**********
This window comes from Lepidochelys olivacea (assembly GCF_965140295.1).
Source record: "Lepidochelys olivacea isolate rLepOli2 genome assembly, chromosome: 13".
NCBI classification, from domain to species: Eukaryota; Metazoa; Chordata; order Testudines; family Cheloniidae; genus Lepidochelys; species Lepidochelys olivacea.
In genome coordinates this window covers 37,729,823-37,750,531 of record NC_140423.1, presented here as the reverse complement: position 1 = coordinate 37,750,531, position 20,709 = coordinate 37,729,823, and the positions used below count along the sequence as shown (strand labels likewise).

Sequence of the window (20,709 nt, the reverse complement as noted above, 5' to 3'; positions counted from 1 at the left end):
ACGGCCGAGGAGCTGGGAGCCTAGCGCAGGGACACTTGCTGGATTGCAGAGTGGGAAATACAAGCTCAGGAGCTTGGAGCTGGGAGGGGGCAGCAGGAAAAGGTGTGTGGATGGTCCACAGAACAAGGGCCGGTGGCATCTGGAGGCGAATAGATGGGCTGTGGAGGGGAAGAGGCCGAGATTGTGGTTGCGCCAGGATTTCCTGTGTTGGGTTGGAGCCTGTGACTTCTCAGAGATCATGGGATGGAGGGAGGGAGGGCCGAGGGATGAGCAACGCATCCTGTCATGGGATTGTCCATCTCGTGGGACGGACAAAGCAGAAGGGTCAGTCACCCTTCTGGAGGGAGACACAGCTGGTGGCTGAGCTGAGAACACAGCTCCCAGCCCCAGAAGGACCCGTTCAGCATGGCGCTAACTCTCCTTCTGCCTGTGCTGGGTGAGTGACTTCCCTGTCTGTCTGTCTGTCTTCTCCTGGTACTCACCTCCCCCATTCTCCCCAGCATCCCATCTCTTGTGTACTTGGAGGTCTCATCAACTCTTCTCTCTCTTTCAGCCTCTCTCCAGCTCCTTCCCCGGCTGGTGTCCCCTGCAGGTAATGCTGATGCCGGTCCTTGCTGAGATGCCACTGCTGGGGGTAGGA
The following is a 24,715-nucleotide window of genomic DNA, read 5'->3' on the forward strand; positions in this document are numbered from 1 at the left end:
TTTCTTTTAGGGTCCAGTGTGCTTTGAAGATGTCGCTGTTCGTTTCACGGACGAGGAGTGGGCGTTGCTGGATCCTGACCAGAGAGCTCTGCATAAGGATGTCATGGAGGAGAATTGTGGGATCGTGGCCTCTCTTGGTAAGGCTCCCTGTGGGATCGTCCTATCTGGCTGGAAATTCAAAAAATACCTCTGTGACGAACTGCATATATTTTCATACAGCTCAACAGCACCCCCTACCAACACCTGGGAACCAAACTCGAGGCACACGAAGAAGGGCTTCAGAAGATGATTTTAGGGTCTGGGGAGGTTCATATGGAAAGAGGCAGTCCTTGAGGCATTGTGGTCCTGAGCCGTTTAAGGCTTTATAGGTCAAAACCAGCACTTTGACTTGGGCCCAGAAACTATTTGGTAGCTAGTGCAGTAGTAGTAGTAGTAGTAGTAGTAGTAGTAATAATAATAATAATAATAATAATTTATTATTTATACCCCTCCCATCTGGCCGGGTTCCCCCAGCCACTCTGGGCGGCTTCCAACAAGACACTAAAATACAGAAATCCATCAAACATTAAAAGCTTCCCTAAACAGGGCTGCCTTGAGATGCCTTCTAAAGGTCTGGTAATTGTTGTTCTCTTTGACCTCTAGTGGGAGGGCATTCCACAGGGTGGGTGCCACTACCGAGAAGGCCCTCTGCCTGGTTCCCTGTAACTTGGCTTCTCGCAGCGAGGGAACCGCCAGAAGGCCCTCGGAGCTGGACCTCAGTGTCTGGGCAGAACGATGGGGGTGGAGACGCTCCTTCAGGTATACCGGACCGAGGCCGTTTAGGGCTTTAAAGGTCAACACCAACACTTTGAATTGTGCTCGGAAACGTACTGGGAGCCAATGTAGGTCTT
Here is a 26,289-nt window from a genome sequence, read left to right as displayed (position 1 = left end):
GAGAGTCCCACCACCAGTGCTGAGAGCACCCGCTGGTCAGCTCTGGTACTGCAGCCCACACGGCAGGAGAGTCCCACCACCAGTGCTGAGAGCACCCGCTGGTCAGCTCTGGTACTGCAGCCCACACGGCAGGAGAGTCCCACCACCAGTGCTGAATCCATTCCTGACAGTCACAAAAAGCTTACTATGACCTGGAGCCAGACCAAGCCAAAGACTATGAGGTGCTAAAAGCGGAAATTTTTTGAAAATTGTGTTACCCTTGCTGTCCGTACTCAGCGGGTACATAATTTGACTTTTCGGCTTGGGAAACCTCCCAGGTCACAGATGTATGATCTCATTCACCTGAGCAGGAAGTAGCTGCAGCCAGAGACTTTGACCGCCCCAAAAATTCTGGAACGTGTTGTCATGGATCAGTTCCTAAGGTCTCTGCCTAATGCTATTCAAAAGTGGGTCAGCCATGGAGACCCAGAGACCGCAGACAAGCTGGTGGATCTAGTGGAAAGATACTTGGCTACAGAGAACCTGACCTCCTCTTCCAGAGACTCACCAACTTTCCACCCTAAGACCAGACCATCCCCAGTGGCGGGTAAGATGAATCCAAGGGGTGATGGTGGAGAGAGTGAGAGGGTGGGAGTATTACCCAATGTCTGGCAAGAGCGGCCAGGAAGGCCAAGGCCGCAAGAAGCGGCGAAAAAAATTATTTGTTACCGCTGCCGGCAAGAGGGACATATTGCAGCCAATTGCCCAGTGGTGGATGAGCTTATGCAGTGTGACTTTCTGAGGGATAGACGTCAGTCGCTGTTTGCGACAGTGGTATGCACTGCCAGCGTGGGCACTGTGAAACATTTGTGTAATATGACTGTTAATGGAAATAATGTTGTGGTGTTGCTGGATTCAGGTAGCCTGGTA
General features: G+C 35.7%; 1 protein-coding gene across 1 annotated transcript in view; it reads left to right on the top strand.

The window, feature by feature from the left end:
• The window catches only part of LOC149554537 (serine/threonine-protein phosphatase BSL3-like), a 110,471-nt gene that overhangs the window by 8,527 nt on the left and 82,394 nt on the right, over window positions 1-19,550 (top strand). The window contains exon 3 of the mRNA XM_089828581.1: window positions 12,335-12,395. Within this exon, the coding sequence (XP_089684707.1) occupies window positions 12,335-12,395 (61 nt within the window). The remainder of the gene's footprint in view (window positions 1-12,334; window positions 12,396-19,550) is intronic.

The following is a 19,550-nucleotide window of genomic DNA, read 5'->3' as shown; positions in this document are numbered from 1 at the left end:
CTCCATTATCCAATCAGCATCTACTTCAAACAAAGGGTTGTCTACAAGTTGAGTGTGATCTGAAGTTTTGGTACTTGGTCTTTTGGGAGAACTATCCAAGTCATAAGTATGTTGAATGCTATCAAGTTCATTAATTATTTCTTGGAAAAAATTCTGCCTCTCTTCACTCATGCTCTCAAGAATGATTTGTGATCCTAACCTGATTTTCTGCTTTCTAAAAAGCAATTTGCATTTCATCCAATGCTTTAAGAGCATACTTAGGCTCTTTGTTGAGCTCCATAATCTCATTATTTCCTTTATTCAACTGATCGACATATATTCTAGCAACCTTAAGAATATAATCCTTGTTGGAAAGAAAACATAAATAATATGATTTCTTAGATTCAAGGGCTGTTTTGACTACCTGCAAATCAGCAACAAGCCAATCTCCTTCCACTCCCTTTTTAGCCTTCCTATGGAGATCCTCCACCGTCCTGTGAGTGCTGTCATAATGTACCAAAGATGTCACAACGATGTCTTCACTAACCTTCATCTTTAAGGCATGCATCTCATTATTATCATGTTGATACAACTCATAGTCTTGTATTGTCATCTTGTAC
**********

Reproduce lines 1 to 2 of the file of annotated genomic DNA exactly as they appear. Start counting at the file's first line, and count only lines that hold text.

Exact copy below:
This window comes from Lepidochelys olivacea (assembly GCF_965140295.1).
Source record: "Lepidochelys olivacea isolate rLepOli2 genome assembly, chromosome: 13".